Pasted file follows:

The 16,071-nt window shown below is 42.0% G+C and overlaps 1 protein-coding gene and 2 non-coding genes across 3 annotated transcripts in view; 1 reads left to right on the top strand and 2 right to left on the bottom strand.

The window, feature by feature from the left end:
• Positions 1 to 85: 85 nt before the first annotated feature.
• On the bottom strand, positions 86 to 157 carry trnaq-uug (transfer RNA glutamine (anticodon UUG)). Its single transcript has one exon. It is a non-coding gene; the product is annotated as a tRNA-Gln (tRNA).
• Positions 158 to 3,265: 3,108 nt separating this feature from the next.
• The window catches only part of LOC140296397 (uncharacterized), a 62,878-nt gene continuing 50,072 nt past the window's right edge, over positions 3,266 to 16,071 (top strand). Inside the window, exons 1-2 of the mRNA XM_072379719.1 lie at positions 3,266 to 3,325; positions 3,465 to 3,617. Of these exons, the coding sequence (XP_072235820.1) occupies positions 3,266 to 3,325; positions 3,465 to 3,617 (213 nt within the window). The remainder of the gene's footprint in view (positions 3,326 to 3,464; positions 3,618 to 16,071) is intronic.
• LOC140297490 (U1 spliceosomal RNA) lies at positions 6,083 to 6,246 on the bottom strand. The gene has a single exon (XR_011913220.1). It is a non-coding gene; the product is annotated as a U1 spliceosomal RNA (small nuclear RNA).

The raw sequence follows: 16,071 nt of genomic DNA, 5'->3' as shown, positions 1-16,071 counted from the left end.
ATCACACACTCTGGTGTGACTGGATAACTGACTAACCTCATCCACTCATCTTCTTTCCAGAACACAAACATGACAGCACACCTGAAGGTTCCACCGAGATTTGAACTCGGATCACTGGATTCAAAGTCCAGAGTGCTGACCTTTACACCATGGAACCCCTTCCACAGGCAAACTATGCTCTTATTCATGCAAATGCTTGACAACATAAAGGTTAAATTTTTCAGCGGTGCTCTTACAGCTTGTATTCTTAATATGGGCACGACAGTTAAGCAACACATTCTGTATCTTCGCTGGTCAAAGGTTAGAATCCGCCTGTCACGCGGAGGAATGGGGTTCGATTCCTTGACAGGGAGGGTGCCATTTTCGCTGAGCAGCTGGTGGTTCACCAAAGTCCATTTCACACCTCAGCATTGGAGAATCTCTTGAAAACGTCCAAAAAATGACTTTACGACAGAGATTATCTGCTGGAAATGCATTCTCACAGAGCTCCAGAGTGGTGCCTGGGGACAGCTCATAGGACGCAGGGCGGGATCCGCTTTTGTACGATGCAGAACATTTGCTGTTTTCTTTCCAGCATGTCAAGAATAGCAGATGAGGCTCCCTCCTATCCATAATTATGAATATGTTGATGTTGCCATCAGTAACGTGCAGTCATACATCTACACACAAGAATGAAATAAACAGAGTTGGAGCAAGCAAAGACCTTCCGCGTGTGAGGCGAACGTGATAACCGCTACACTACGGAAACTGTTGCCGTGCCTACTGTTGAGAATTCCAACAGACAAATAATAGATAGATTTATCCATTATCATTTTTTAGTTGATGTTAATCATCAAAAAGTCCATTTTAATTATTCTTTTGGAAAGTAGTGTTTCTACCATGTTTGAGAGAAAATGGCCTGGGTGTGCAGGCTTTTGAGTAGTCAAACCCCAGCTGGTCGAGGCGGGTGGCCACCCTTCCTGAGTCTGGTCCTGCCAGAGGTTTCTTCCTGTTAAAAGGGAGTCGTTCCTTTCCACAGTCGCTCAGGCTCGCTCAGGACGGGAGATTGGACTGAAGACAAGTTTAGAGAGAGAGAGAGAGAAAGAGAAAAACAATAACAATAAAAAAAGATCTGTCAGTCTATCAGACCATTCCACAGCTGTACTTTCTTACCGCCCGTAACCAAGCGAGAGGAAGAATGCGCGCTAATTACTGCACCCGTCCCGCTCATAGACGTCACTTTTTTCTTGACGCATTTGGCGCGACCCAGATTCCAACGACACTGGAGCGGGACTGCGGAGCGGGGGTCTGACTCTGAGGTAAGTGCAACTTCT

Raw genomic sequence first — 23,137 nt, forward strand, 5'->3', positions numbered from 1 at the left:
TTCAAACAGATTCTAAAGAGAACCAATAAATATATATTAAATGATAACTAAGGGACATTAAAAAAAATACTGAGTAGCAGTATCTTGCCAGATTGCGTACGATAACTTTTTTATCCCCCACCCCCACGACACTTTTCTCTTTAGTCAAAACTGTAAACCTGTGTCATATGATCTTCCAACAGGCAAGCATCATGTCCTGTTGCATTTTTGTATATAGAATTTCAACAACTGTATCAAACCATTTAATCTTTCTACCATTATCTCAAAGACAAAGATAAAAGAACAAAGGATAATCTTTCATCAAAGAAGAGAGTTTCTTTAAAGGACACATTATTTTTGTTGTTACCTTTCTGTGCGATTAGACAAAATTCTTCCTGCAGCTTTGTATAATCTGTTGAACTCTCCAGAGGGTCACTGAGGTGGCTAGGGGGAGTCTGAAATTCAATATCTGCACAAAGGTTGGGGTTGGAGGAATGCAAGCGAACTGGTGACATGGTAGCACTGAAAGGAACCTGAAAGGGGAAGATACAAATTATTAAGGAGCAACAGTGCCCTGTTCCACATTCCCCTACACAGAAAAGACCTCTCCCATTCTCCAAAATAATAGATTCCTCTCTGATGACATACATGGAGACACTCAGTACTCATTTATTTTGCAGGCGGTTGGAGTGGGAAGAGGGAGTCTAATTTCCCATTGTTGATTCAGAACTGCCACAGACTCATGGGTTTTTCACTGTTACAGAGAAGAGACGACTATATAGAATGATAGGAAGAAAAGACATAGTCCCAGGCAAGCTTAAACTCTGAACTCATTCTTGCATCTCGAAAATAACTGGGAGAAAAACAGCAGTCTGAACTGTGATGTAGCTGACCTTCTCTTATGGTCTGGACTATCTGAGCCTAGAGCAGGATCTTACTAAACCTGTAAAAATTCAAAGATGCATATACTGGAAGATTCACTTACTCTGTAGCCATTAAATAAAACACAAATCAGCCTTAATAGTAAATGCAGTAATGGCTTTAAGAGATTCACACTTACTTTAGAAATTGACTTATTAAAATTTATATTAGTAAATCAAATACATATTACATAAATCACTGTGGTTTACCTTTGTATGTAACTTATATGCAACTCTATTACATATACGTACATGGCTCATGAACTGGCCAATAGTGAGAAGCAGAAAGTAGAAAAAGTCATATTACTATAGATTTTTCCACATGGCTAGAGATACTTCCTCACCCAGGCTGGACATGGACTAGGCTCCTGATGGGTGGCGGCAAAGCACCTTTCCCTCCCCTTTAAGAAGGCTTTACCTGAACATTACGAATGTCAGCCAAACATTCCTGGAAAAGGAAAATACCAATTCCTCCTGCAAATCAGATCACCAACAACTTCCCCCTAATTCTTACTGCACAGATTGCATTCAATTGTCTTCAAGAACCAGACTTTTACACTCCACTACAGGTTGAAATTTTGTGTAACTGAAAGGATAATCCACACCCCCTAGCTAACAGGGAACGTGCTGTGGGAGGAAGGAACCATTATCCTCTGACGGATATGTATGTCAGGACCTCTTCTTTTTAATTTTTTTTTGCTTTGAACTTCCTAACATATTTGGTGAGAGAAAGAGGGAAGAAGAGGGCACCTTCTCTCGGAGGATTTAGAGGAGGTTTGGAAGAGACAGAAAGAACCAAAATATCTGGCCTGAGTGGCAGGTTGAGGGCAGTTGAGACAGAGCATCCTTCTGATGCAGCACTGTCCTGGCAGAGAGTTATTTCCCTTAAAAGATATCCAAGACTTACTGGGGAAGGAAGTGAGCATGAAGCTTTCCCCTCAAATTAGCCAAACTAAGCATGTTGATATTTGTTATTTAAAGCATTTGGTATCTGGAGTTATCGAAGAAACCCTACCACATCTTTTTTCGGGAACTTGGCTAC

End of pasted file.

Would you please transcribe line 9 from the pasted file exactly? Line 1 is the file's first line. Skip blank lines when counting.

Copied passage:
ATCACACACTCTGGTGTGACTGGATAACTGACTAACCTCATCCACTCATCTTCTTTCCAGAACACAAACATGACAGCACACCTGAAGGTTCCACCGAGATTTGAACTCGGATCACTGGATTCAAAGTCCAGAGTGCTGACCTTTACACCATGGAACCCCTTCCACAGGCAAACTATGCTCTTATTCATGCAAATGCTTGACAACATAAAGGTTAAATTTTTCAGCGGTGCTCTTACAGCTTGTATTCTTAATATGGGCACGACAGTTAAGCAACACATTCTGTATCTTCGCTGGTCAAAGGTTAGAATCCGCCTGTCACGCGGAGGAATGGGGTTCGATTCCTTGACAGGGAGGGTGCCATTTTCGCTGAGCAGCTGGTGGTTCACCAAAGTCCATTTCACACCTCAGCATTGGAGAATCTCTTGAAAACGTCCAAAAAATGACTTTACGACAGAGATTATCTGCTGGAAATGCATTCTCACAGAGCTCCAGAGTGGTGCCTGGGGACAGCTCATAGGACGCAGGGCGGGATCCGCTTTTGTACGATGCAGAACATTTGCTGTTTTCTTTCCAGCATGTCAAGAATAGCAGATGAGGCTCCCTCCTATCCATAATTATGAATATGTTGATGTTGCCATCAGTAACGTGCAGTCATACATCTACACACAAGAATGAAATAAACAGAGTTGGAGCAAGCAAAGACCTTCCGCGTGTGAGGCGAACGTGATAACCGCTACACTACGGAAACTGTTGCCGTGCCTACTGTTGAGAATTCCAACAGACAAATAATAGATAGATTTATCCATTATCATTTTTTAGTTGATGTTAATCATCAAAAAGTCCATTTTAATTATTCTTTTGGAAAGTAGTGTTTCTACCATGTTTGAGAGAAAATGGCCTGGGTGTGCAGGCTTTTGAGTAGTCAAACCCCAGCTGGTCGAGGCGGGTGGCCACCCTTCCTGAGTCTGGTCCTGCCAGAGGTTTCTTCCTGTTAAAAGGGAGTCGTTCCTTTCCACAGTCGCTCAGGCTCGCTCAGGACGGGAGATTGGACTGAAGACAAGTTTAGAGAGAGAGAGAGAGAAAGAGAAAAACAATAACAATAAAAAAAGATCTGTCAGTCTATCAGACCATTCCACAGCTGTACTTTCTTACCGCCCGTAACCAAGCGAGAGGAAGAATGCGCGCTAATTACTGCACCCGTCCCGCTCATAGACGTCACTTTTTTCTTGACGCATTTGGCGCGACCCAGATTCCAACGACACTGGAGCGGGACTGCGGAGCGGGGGTCTGACTCTGAGGTAAGTGCAACTTCT